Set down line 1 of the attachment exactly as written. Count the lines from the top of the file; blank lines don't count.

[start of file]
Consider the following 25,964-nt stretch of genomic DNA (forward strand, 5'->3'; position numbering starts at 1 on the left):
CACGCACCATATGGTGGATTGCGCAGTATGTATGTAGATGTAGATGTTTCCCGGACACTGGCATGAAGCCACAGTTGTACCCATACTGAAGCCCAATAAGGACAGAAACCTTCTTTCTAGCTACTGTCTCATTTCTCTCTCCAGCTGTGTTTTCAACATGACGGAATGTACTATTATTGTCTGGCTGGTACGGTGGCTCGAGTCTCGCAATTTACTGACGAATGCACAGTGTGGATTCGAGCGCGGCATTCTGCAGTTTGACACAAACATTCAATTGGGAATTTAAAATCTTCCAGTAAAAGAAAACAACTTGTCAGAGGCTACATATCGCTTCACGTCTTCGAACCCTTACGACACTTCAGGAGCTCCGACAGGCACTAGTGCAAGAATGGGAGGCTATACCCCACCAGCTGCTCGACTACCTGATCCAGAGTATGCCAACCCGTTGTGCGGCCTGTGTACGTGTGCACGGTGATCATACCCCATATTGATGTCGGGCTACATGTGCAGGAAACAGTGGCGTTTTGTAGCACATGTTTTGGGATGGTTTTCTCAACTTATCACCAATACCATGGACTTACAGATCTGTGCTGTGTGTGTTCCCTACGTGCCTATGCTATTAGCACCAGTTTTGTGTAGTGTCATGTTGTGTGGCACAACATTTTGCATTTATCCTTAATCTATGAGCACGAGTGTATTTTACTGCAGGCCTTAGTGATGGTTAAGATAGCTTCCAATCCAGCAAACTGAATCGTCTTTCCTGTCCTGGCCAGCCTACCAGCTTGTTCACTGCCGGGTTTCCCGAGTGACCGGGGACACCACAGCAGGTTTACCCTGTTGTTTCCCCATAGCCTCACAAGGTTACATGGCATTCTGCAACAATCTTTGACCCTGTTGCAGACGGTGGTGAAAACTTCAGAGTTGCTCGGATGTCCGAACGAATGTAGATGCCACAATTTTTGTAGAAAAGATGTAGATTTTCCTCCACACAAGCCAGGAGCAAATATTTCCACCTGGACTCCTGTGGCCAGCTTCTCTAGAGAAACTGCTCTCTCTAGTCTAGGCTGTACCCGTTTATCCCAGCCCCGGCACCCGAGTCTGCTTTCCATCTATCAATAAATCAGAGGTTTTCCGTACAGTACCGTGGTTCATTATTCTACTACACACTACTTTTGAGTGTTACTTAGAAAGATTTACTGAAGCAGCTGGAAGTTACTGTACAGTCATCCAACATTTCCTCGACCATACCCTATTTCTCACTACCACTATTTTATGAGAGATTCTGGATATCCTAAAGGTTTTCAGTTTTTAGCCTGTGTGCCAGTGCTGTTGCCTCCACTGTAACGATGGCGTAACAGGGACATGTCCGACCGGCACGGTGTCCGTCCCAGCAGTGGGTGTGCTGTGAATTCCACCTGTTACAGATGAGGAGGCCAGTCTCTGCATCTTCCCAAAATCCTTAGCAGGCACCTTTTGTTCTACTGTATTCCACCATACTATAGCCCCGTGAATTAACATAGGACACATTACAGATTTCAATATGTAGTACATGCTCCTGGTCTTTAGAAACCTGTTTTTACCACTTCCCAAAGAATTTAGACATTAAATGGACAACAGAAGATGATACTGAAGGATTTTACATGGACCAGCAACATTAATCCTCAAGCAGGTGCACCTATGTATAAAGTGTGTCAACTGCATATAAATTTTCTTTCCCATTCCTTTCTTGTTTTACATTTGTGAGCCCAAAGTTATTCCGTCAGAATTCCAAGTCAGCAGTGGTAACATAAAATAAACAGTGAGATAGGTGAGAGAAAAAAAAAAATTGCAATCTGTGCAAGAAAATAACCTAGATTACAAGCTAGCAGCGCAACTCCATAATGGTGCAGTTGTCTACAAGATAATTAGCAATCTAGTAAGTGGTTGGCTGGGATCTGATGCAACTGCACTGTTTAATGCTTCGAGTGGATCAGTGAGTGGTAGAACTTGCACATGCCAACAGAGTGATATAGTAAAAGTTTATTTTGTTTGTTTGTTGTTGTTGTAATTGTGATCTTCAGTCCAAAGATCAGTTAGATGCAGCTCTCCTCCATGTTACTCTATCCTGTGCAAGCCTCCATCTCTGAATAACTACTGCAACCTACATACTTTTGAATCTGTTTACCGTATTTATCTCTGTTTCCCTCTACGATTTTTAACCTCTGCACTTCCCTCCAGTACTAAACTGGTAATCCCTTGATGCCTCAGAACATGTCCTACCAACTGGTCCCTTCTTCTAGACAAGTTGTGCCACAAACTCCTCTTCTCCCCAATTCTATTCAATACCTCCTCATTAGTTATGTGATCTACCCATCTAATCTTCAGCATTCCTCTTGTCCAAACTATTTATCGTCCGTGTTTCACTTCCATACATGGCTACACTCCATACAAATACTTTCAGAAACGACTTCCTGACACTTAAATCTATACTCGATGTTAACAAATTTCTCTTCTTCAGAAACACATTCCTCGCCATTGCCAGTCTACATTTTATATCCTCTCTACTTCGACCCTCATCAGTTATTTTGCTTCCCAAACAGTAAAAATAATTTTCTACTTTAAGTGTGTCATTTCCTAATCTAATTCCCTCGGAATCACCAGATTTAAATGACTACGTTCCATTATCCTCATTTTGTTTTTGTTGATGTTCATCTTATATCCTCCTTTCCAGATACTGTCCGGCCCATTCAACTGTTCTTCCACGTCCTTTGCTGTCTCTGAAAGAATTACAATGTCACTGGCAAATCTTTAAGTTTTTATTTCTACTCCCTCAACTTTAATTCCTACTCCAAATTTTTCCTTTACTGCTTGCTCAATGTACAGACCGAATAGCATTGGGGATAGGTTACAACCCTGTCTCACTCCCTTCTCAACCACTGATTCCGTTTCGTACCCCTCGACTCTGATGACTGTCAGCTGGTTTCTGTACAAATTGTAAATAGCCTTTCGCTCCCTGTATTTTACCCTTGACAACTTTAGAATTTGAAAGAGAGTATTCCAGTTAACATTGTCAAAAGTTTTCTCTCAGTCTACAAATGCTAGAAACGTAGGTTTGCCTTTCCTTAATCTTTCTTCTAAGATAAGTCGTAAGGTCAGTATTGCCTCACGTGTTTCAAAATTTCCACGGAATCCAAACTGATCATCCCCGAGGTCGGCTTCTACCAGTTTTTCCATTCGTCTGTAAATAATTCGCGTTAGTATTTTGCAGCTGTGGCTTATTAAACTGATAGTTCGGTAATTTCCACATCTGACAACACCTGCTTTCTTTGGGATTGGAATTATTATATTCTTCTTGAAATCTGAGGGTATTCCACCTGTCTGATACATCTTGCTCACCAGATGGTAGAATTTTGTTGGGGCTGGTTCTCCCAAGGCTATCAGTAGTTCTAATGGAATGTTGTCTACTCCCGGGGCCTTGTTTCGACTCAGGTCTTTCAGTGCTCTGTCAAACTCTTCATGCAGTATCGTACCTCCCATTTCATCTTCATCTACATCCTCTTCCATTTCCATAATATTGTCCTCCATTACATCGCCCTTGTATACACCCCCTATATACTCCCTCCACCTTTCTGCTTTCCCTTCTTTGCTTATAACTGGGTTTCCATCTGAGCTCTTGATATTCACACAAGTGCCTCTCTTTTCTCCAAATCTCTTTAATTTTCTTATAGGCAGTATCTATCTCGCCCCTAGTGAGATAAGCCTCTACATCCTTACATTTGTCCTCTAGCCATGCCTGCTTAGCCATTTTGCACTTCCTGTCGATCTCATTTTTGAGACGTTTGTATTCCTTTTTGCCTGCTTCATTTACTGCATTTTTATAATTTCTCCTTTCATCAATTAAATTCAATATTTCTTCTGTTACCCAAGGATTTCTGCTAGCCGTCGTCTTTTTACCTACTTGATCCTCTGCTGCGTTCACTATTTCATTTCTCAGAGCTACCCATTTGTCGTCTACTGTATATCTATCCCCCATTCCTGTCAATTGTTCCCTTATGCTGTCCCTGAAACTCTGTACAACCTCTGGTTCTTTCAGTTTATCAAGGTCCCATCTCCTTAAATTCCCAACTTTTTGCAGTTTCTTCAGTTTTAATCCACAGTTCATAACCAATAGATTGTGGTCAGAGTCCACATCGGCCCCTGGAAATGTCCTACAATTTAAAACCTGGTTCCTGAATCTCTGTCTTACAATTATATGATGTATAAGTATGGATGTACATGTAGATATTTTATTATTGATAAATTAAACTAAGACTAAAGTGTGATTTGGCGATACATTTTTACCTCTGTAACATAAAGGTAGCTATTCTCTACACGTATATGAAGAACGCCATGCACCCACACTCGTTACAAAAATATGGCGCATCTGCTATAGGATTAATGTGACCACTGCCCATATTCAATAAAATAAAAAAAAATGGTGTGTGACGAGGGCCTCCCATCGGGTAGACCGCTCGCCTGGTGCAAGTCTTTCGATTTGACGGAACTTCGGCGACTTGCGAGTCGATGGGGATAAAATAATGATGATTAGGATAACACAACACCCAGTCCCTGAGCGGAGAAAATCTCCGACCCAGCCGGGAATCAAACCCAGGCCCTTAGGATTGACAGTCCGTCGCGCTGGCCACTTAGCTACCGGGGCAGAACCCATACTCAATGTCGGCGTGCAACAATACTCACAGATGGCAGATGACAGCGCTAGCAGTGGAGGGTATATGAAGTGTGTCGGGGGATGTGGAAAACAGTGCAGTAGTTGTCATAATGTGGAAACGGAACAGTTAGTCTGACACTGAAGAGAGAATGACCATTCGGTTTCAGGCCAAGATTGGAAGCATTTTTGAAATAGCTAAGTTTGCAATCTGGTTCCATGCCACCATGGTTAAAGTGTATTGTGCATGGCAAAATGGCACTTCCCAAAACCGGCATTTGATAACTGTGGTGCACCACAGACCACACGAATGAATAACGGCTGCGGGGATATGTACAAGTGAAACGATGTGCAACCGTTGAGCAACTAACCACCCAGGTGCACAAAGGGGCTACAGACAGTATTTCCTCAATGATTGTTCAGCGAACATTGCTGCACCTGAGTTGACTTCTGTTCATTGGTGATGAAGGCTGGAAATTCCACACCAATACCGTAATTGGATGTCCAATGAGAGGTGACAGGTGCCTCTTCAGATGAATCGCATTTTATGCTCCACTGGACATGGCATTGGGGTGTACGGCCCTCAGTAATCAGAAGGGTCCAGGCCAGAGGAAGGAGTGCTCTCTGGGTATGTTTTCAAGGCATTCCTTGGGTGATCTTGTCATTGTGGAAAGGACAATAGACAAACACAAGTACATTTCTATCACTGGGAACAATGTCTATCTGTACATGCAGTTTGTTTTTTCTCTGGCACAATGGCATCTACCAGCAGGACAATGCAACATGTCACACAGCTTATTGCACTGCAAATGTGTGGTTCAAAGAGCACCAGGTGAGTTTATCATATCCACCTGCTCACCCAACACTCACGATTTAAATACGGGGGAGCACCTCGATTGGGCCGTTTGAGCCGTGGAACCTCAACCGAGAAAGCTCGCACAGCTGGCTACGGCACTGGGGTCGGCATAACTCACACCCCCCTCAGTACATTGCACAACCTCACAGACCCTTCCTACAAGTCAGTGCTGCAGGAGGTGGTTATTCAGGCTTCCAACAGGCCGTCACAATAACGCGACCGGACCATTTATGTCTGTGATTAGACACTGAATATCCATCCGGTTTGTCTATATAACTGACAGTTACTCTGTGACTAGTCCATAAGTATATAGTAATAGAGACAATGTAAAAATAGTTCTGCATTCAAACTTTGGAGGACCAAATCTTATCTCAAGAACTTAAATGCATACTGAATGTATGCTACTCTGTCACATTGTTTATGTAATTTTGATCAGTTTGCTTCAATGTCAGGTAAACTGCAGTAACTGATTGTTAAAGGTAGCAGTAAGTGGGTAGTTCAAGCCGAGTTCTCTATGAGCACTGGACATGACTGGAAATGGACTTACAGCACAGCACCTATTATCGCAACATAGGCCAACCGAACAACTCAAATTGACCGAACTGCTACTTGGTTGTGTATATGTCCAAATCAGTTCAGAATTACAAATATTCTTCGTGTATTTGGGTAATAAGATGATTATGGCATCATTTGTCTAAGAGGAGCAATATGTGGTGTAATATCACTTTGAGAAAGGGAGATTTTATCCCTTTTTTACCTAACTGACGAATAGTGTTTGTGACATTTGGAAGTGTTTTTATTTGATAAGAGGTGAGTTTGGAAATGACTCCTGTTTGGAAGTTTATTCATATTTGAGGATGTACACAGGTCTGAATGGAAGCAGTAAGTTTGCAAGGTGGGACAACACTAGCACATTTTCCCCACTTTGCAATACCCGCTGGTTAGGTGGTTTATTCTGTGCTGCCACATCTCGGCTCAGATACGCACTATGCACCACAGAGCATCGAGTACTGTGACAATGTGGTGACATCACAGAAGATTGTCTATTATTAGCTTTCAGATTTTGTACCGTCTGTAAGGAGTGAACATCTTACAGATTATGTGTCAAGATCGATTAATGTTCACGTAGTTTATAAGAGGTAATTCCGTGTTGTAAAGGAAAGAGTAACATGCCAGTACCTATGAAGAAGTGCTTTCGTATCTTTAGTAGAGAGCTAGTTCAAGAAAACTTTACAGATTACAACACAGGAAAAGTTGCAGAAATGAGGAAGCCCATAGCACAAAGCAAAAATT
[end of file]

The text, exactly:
Consider the following 25,964-nt stretch of genomic DNA (forward strand, 5'->3'; position numbering starts at 1 on the left):